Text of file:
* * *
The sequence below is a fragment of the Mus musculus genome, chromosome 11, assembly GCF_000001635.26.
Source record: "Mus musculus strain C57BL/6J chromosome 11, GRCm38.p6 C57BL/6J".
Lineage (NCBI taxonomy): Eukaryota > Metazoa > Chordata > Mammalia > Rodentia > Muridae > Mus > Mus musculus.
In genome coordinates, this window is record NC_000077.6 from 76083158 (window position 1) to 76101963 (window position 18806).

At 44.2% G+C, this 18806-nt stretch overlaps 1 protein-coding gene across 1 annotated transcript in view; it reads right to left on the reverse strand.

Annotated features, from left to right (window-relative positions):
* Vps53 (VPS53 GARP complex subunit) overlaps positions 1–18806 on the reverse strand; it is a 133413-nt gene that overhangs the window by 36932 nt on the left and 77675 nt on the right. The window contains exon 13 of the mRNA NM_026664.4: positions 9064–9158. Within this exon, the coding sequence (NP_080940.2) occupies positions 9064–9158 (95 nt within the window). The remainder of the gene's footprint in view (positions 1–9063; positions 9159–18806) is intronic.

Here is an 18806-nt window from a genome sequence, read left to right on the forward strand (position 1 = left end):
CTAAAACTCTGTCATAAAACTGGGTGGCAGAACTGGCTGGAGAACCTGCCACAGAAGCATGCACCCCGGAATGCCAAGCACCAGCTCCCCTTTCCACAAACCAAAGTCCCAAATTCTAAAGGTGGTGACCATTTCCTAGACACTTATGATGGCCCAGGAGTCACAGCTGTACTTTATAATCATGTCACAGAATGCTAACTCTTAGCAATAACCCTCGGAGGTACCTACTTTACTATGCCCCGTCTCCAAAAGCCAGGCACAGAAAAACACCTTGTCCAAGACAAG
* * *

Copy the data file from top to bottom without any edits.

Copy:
The sequence below is a fragment of the Mus musculus genome, chromosome 11, assembly GCF_000001635.26.
Source record: "Mus musculus strain C57BL/6J chromosome 11, GRCm38.p6 C57BL/6J".
Lineage (NCBI taxonomy): Eukaryota > Metazoa > Chordata > Mammalia > Rodentia > Muridae > Mus > Mus musculus.
In genome coordinates, this window is record NC_000077.6 from 76083158 (window position 1) to 76101963 (window position 18806).

At 44.2% G+C, this 18806-nt stretch overlaps 1 protein-coding gene across 1 annotated transcript in view; it reads right to left on the reverse strand.

Annotated features, from left to right (window-relative positions):
* Vps53 (VPS53 GARP complex subunit) overlaps positions 1–18806 on the reverse strand; it is a 133413-nt gene that overhangs the window by 36932 nt on the left and 77675 nt on the right. The window contains exon 13 of the mRNA NM_026664.4: positions 9064–9158. Within this exon, the coding sequence (NP_080940.2) occupies positions 9064–9158 (95 nt within the window). The remainder of the gene's footprint in view (positions 1–9063; positions 9159–18806) is intronic.

Here is an 18806-nt window from a genome sequence, read left to right on the forward strand (position 1 = left end):
CTAAAACTCTGTCATAAAACTGGGTGGCAGAACTGGCTGGAGAACCTGCCACAGAAGCATGCACCCCGGAATGCCAAGCACCAGCTCCCCTTTCCACAAACCAAAGTCCCAAATTCTAAAGGTGGTGACCATTTCCTAGACACTTATGATGGCCCAGGAGTCACAGCTGTACTTTATAATCATGTCACAGAATGCTAACTCTTAGCAATAACCCTCGGAGGTACCTACTTTACTATGCCCCGTCTCCAAAAGCCAGGCACAGAAAAACACCTTGTCCAAGACAAG